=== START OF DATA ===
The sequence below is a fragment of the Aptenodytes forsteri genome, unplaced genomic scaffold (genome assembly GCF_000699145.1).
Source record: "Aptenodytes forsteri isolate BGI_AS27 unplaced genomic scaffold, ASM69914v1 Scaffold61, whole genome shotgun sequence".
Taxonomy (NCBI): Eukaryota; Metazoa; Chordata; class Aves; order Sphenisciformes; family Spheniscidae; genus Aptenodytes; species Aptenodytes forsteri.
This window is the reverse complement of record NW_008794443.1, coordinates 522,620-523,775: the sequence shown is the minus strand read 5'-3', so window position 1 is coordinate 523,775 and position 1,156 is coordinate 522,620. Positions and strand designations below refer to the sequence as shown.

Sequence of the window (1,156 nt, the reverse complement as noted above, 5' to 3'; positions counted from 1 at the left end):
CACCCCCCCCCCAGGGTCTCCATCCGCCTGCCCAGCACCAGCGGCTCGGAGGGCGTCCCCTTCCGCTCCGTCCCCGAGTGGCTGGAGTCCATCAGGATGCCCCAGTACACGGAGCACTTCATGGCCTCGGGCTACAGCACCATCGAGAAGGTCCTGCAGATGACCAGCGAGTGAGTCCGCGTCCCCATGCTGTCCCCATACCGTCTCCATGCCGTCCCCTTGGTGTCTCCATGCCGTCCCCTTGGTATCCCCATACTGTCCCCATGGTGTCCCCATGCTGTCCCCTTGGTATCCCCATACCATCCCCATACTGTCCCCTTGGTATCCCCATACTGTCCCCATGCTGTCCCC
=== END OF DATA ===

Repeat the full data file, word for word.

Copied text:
The sequence below is a fragment of the Aptenodytes forsteri genome, unplaced genomic scaffold (genome assembly GCF_000699145.1).
Source record: "Aptenodytes forsteri isolate BGI_AS27 unplaced genomic scaffold, ASM69914v1 Scaffold61, whole genome shotgun sequence".
Taxonomy (NCBI): Eukaryota; Metazoa; Chordata; class Aves; order Sphenisciformes; family Spheniscidae; genus Aptenodytes; species Aptenodytes forsteri.
This window is the reverse complement of record NW_008794443.1, coordinates 522,620-523,775: the sequence shown is the minus strand read 5'-3', so window position 1 is coordinate 523,775 and position 1,156 is coordinate 522,620. Positions and strand designations below refer to the sequence as shown.

Sequence of the window (1,156 nt, the reverse complement as noted above, 5' to 3'; positions counted from 1 at the left end):
CACCCCCCCCCCAGGGTCTCCATCCGCCTGCCCAGCACCAGCGGCTCGGAGGGCGTCCCCTTCCGCTCCGTCCCCGAGTGGCTGGAGTCCATCAGGATGCCCCAGTACACGGAGCACTTCATGGCCTCGGGCTACAGCACCATCGAGAAGGTCCTGCAGATGACCAGCGAGTGAGTCCGCGTCCCCATGCTGTCCCCATACCGTCTCCATGCCGTCCCCTTGGTGTCTCCATGCCGTCCCCTTGGTATCCCCATACTGTCCCCATGGTGTCCCCATGCTGTCCCCTTGGTATCCCCATACCATCCCCATACTGTCCCCTTGGTATCCCCATACTGTCCCCATGCTGTCCCC